Franchising in India opens many opportunity and new options for entrepreneurs. There are many factors that act as fuel in the growth of franchise – high demand by the consumer class, fast economic growth and even entrepreneurial population. Internationally, the investment by the person who takes franchise is done to run operations by himself and his team. India on the other hand, is more of investment model, the owner of individual property, who has surplus savings. Due to a diversified society in India, franchising has managed to make a place for itself but is still in the developing phase.
In European and Western countries, rules and regulations are flexible. Their market is much more mature than the Indian market. India is 2 per cent organised in franchising whereas the western countries explores about 52 per cent. It looks more at maximising his return on investment rather than running the operations. This is more for Indian brands rather than franchisee opportunity of international brands. The growth of franchise in India is at average of 40 per cent in the past few years. The western country fruitfully uses the advantage of sole language, religion, culture where India lacks behind. The infrastructure and market that they have is much better than us. We still need to work on the infrastructure.
“Franchising has been very successful for CKE in the US and overseas. The Carl’s Jr./ Hardee’s system is 74 per cent franchised, with international restaurants representing 17 per cent of the system. Outside the US, CKE is nearly 100 per cent franchised and we plan to open franchised restaurants here in India as well. India has a very diverse palate and is a very large country. So, it is natural for us to want to expand first in the neighbouring areas like Punjab from a logical supply chain perspective as well as from a palate perspective,” says, Director, Carl’s Jr. India, Samira Chopra.
What’s Driving Franchising in India
The Indian retail sector is undergoing a metamorphosis; modern stores, shopping malls and multiplexes are emerging across the country. This transformation, along with the increasing purchasing power and changing lifestyles of people, particularly of the growing middle-class, has spearheaded the franchising movement in the Indian retail sector.
Franchising enables manufacturers to take advantage of India’s vast market with a degree of control, which the traditional forms of distribution cannot match. The model becomes especially attractive due to the following advantages it offers retailers:
Low capital investment: Franchising provides a favourable model to foreign retailers as well as their Indian counterparts, because there are many potential franchisees in India who have the capacity to finance the business or expand the current business.
Huge market: The demography of India is ideal for conducting business through the franchising model, particularly in the retail sector. Clubbing this with the expertise of people in the local market makes the franchise arrangement a great proposition.
Cultural Connection: Franchising suits the entrepreneurial psyche of Indian businessmen, who love to have a sense of ownership and control of operations and, being family-oriented, find it an attractive proposition to pass on the business to the next generation.
Laws: The current laws provide sufficient protection to a foreign franchisor in the event of emergence of any legal issues.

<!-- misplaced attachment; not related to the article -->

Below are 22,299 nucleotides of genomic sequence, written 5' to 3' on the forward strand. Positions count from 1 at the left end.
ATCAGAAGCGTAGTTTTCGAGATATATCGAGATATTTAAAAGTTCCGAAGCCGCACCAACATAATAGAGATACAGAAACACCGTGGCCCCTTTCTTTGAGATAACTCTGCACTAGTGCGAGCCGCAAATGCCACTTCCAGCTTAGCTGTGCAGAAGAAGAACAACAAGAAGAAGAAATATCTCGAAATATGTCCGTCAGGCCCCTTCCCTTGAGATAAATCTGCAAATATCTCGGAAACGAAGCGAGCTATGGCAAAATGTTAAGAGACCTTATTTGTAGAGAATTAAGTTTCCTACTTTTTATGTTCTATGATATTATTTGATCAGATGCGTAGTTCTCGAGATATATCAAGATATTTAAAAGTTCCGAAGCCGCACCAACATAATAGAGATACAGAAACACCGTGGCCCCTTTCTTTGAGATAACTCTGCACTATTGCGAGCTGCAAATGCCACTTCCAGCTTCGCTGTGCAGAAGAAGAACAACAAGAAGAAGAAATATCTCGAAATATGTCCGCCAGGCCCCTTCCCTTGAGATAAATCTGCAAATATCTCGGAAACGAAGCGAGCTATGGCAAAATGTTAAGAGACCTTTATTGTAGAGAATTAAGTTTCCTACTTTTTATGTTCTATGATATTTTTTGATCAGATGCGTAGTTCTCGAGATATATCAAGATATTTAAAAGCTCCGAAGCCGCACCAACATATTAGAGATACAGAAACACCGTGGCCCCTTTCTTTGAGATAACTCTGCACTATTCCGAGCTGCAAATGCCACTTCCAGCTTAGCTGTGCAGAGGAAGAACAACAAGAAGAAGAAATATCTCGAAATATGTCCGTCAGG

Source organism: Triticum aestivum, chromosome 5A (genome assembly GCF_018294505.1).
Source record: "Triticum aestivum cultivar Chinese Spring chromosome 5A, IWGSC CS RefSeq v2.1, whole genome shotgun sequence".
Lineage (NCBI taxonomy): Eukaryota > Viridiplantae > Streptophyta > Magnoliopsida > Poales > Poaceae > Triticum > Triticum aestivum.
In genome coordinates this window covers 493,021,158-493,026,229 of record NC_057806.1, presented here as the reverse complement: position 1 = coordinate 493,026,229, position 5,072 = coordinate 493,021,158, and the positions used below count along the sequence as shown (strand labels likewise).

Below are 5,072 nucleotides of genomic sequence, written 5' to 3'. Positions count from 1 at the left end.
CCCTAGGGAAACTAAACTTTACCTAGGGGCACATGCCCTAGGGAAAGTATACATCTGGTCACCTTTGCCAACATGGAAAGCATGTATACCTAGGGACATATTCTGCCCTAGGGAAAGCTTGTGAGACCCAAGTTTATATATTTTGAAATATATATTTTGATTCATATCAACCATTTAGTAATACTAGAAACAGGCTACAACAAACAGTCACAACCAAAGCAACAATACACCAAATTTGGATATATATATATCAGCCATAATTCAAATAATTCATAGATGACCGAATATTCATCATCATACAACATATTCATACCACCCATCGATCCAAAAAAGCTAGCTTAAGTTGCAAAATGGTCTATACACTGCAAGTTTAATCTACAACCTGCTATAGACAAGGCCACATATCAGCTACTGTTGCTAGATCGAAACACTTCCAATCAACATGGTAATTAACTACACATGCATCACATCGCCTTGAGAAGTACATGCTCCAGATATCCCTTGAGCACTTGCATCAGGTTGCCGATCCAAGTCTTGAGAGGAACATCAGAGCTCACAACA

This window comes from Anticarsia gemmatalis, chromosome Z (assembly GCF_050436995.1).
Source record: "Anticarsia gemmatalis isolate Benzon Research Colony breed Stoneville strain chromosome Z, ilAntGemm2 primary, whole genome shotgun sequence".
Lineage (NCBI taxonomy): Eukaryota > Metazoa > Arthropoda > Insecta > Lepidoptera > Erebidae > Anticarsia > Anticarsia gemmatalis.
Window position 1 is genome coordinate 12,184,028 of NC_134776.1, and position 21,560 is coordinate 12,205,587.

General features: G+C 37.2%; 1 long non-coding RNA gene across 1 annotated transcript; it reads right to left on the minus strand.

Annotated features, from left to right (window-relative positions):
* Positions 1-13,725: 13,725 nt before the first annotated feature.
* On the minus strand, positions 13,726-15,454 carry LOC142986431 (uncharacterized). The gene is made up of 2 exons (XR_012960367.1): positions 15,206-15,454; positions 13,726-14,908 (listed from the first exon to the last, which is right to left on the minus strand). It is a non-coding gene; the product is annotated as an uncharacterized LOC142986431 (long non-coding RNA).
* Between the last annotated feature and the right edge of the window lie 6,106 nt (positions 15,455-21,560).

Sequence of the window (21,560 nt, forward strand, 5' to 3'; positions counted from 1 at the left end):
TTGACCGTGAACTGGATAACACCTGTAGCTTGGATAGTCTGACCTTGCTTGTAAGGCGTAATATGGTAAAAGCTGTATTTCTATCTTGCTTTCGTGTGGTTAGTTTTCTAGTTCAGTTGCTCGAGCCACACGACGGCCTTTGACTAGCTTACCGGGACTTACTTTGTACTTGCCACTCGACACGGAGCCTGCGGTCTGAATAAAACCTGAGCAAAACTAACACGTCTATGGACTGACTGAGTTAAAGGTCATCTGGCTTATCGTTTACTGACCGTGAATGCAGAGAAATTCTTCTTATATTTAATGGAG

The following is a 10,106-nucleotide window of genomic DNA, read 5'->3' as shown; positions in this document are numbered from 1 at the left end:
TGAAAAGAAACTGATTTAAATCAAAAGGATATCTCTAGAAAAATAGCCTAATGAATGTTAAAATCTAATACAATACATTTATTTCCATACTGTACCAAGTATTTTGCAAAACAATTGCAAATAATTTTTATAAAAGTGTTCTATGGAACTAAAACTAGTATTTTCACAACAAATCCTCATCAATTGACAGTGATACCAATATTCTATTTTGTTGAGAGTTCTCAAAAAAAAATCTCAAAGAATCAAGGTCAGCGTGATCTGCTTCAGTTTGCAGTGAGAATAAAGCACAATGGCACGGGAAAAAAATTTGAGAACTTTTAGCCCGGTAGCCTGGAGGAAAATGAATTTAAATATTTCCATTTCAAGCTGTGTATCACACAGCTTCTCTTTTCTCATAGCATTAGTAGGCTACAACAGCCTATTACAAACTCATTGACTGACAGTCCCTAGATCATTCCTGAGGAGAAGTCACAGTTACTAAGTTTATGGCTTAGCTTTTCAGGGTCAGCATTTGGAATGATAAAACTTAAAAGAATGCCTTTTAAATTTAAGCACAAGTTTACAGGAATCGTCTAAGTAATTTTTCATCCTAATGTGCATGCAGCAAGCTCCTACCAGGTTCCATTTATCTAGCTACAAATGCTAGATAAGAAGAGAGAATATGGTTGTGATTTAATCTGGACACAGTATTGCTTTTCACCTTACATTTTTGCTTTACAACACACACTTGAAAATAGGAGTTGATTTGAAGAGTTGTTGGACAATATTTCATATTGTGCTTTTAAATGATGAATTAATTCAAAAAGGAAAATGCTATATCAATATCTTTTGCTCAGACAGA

Stumbling Blocks
In order to let the franchise model grow to its true potential, some challenges need to be addressed. Some of the major problems faced in franchising in India are as follows:
High initial costs: Big franchise operations, at times, can involve very high initial costs – often more than what it would cost the franchise owner to have his own business – thereby affecting the profit potential.
Limited creativity: As the franchisee has to follow the rules set by the franchisor, franchise contracts usually have very specific standards, restricting any creativity on the part of the franchisee.
Restrictions on sourcing: Some franchise contracts lay strong emphasis on the fact that the franchisee must buy supplies only from an approved list of suppliers, which can cost the franchisee more.
Dependence on the franchisor: The reputation of the franchisee is as good as that of the franchisor, so any difficulty faced by the franchisor might have a direct impact on the
“There are many challenges that India has to face in respect to the franchising here. For franchising in India, one has to go through a lot of laws, licensing and clearances which makes the whole process tedious. It is time consuming. Franchising needs to be certified by someone at each level, which might not be a good prospect for investors. There are different tax and licensing process for different products or services related to real estates. A lot of complexities with regard to law and regulation have served to create disinterest for entrepreneurs. The addition of GST has simplified the process at some level but at another level, the difference in tax and the number of products falling under different tax brackets has made the whole process tough. The law needs to be made much more flexible and strong in terms of trade marking and patenting. We still have the traditional approach towards franchising and we need more infrastructures for support, opines Founder, Mantra Gold Coatings, Pankaj Bhandari.
How to work this model:
Talking about how to work the franchise model, Chopra of Carl’s Jr India, says, “Maintaining standardization and quality control is the biggest challenge in franchising. Ensuring that standardization is maintained among franchisees, with all the quality controls in place is of utmost importance.
Talking of the nuances, which are typical to the business, Bhandari of Mantra Gold Coatings, says, “We are working on a three-model revenue for our franchisee store. We aim to get footfall sales, sales from neighbourhood shops under our control and the business given by interior designers. This model will be helpful for our franchise owner to break even earlier with better payback time. This, of course, is going to be followed with lean inventory systems, larger products availability through centralised inventory and visual display available thru use of technology. ”